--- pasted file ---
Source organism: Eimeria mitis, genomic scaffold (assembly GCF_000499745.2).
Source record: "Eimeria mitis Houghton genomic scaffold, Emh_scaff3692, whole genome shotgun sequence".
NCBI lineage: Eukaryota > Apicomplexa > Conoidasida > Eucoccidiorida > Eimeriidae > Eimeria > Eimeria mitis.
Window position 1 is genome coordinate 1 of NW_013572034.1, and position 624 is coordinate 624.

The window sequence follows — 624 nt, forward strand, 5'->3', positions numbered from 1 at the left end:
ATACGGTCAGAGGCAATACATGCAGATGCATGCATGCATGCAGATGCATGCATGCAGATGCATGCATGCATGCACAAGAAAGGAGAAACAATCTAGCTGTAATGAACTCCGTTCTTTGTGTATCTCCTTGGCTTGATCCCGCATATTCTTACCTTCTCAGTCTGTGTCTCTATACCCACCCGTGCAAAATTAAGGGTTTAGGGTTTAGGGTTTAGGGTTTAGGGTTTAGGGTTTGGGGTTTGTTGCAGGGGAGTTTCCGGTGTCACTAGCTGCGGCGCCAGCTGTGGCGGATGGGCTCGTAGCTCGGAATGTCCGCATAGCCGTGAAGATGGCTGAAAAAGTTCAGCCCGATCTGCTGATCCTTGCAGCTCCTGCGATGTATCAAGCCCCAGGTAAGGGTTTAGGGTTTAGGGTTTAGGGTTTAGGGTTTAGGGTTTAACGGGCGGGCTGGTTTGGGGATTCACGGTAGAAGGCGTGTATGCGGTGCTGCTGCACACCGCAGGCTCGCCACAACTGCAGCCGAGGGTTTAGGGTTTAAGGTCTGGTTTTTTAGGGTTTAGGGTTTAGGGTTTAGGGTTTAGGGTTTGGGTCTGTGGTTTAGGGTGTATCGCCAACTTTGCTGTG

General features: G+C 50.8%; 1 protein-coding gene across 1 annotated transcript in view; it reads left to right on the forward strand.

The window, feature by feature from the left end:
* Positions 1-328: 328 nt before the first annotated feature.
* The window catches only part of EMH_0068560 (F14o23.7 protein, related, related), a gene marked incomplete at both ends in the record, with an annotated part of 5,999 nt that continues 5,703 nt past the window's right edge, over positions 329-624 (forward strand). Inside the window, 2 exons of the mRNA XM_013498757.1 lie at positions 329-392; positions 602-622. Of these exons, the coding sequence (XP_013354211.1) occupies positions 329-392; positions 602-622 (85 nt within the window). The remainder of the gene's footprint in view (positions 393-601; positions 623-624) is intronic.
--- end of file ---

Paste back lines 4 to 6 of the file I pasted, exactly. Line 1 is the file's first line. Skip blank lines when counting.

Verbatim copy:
Window position 1 is genome coordinate 1 of NW_013572034.1, and position 624 is coordinate 624.

The window sequence follows — 624 nt, forward strand, 5'->3', positions numbered from 1 at the left end:
ATACGGTCAGAGGCAATACATGCAGATGCATGCATGCATGCAGATGCATGCATGCAGATGCATGCATGCATGCACAAGAAAGGAGAAACAATCTAGCTGTAATGAACTCCGTTCTTTGTGTATCTCCTTGGCTTGATCCCGCATATTCTTACCTTCTCAGTCTGTGTCTCTATACCCACCCGTGCAAAATTAAGGGTTTAGGGTTTAGGGTTTAGGGTTTAGGGTTTAGGGTTTGGGGTTTGTTGCAGGGGAGTTTCCGGTGTCACTAGCTGCGGCGCCAGCTGTGGCGGATGGGCTCGTAGCTCGGAATGTCCGCATAGCCGTGAAGATGGCTGAAAAAGTTCAGCCCGATCTGCTGATCCTTGCAGCTCCTGCGATGTATCAAGCCCCAGGTAAGGGTTTAGGGTTTAGGGTTTAGGGTTTAGGGTTTAGGGTTTAACGGGCGGGCTGGTTTGGGGATTCACGGTAGAAGGCGTGTATGCGGTGCTGCTGCACACCGCAGGCTCGCCACAACTGCAGCCGAGGGTTTAGGGTTTAAGGTCTGGTTTTTTAGGGTTTAGGGTTTAGGGTTTAGGGTTTAGGGTTTGGGTCTGTGGTTTAGGGTGTATCGCCAACTTTGCTGTG